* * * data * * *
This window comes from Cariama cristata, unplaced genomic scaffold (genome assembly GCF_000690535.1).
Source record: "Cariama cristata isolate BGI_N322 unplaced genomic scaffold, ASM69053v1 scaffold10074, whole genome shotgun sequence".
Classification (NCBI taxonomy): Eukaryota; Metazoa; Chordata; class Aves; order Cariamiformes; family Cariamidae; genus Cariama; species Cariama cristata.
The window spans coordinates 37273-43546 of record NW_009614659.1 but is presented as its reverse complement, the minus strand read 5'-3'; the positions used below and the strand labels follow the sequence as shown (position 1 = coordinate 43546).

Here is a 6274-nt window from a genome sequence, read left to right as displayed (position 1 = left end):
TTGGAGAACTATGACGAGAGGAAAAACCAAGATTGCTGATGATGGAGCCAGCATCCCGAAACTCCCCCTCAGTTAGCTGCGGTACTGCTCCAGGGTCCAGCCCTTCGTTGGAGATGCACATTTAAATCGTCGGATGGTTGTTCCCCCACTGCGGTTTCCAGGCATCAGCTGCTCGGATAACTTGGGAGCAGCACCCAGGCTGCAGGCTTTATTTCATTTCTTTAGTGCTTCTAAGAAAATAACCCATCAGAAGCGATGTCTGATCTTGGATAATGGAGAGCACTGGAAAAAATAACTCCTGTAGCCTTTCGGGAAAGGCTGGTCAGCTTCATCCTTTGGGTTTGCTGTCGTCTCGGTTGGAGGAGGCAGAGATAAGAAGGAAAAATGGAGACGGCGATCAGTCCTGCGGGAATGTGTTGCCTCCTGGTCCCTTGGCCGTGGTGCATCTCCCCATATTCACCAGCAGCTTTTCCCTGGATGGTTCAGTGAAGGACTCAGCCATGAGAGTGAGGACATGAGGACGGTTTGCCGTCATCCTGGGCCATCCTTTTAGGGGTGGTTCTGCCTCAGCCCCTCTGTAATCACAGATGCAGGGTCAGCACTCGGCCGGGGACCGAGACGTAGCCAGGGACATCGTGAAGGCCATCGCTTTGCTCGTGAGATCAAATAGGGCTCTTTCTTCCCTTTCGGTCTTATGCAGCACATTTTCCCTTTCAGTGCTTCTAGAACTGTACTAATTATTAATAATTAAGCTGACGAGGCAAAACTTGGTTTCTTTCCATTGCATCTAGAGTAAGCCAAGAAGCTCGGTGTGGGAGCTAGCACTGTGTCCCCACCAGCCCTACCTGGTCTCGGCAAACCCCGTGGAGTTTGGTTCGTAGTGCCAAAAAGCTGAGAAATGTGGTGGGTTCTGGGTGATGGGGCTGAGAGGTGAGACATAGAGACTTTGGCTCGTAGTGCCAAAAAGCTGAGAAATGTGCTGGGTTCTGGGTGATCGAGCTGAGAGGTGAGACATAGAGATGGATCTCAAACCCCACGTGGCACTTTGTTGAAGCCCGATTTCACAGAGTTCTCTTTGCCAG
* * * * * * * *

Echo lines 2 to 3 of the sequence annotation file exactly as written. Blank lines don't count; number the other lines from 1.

Source record: "Cariama cristata isolate BGI_N322 unplaced genomic scaffold, ASM69053v1 scaffold10074, whole genome shotgun sequence".
Classification (NCBI taxonomy): Eukaryota; Metazoa; Chordata; class Aves; order Cariamiformes; family Cariamidae; genus Cariama; species Cariama cristata.